Meat and dairy labels: other terms you need to know

The organic label is the most regulated term, but when it comes to meat, we often see many other terms used. In order to make informed choices, it is helpful to know what some of these terms mean.

  • Natural – This label means “minimally processed” and that the meat can’t have any artificial colors, artificial flavors, preservatives, or any other artificial ingredients in it. Animals can still be given antibiotics or growth enhancers. For example, this term can be applied to all raw cuts of beef since they aren’t processed.
  • Grass fed – This term means that the animals are fed solely on a diet of grass or hay. These animals have access to the outdoors. Cattle are naturally ruminants that eat grass, so they tend to be healthier and leaner when fed this way. In addition, grass fed beef has been shown to have more of the healthy omega-3 fatty acids.
  • Free-range – This means that the animals weren’t confined to a cage and had access to the outdoors. Unfortunately, the animal density can still be very high and the animals may have only short periods outside in an area that’s quite small. It is difficult to tell exactly what free-range means when you see it on meat packaging. You can contact the producer directly for clarification.
  • No hormones added – This term is allowed when animals are raised without the use of any added growth hormones. For beef and dairy products it can be helpful, but by law, poultry and pigs cannot be given hormones, so don’t pay extra for chicken or pork products that use this label.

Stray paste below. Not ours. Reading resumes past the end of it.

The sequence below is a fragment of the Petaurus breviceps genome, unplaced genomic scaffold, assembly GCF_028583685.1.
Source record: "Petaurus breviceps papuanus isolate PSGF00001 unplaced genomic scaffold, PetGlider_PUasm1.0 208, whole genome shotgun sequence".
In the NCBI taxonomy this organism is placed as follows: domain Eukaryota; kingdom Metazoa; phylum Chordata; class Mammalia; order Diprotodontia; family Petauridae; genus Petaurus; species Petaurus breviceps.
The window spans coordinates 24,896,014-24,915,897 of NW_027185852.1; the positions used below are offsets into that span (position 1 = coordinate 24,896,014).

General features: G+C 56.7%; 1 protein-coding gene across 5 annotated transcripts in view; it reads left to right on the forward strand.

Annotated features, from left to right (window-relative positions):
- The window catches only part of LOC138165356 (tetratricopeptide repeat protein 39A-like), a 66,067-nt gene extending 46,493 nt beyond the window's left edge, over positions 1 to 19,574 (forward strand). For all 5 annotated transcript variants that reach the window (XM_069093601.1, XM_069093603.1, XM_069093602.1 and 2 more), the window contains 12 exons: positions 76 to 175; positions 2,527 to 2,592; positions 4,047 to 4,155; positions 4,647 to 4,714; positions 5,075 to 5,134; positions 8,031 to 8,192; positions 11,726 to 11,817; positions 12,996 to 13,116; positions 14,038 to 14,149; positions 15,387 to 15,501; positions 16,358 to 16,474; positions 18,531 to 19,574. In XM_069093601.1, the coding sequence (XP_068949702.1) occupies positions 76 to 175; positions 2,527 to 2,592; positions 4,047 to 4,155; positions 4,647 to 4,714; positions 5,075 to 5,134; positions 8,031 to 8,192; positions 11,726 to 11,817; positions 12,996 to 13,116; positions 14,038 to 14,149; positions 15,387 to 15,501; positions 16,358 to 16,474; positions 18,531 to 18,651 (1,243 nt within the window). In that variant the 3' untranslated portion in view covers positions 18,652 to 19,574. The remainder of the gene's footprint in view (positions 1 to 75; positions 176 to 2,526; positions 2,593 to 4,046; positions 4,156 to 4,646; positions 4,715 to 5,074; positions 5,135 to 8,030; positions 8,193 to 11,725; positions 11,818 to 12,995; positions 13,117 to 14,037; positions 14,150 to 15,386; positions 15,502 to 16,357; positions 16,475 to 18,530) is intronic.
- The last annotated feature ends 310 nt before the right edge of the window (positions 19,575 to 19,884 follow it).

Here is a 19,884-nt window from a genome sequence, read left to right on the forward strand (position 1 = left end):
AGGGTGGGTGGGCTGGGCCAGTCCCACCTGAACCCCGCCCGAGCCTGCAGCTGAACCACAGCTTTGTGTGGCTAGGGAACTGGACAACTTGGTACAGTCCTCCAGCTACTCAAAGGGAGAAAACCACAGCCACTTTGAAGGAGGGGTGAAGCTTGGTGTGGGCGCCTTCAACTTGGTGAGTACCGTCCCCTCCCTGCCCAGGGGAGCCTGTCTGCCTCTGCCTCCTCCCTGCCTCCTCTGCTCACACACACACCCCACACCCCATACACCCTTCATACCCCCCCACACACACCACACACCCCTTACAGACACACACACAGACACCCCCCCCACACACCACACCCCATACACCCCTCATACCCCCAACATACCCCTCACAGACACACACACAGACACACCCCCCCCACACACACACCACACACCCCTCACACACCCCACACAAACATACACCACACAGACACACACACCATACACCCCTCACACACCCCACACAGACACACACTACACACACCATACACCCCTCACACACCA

What does “Certified Organic” mean?

Keep in mind that even if a producer is certified organic, the use of the USDA Organic label is voluntary. At the same time, not everyone goes through the rigorous process of becoming certified, especially smaller farming operations. When shopping at a farmers’ market, for example, don’t hesitate to ask the vendors how your food was grown.


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Eco-friendly holiday decorating

Wonder why our dedication to eco-friendly products wanes during the holidays? You don’t have to look far to see artificial wreaths, mass-produced plastic bows, inflatable lawn decorations and energy-sapping lights, all of which demonstrate eco-indifference.

Perhaps it’s time to apply the three R’s of sustainability — reduce, reuse, recycle — in our holiday decorating.

“Use what you have, and if you don’t have enough, then branch out,” suggested David Pippin, adjunct professor of horticulture at J. Sargeant Reynolds Community College. “Bring out old decorations and make new combinations. Mix it up.”

During a Christmas Decor for the Home class held in partnership with Lewis Ginter Botanical Garden, Pippin inspired workshop participants to visit their attics as well as thrift stores and consignment shops before starting their holiday decorating.

“Whether it’s your old stuff or someone else’s, use it,” he said. Pippin turns sentimental into environmental as he regularly recycles old wreaths, leftover ribbons, antique ornaments and the like in his own personal decorating. Even for floral arrangements, Pippin encourages use of nontraditional holders that are on hand, such as a casserole dish, loaf pan or ordinary kitchen container.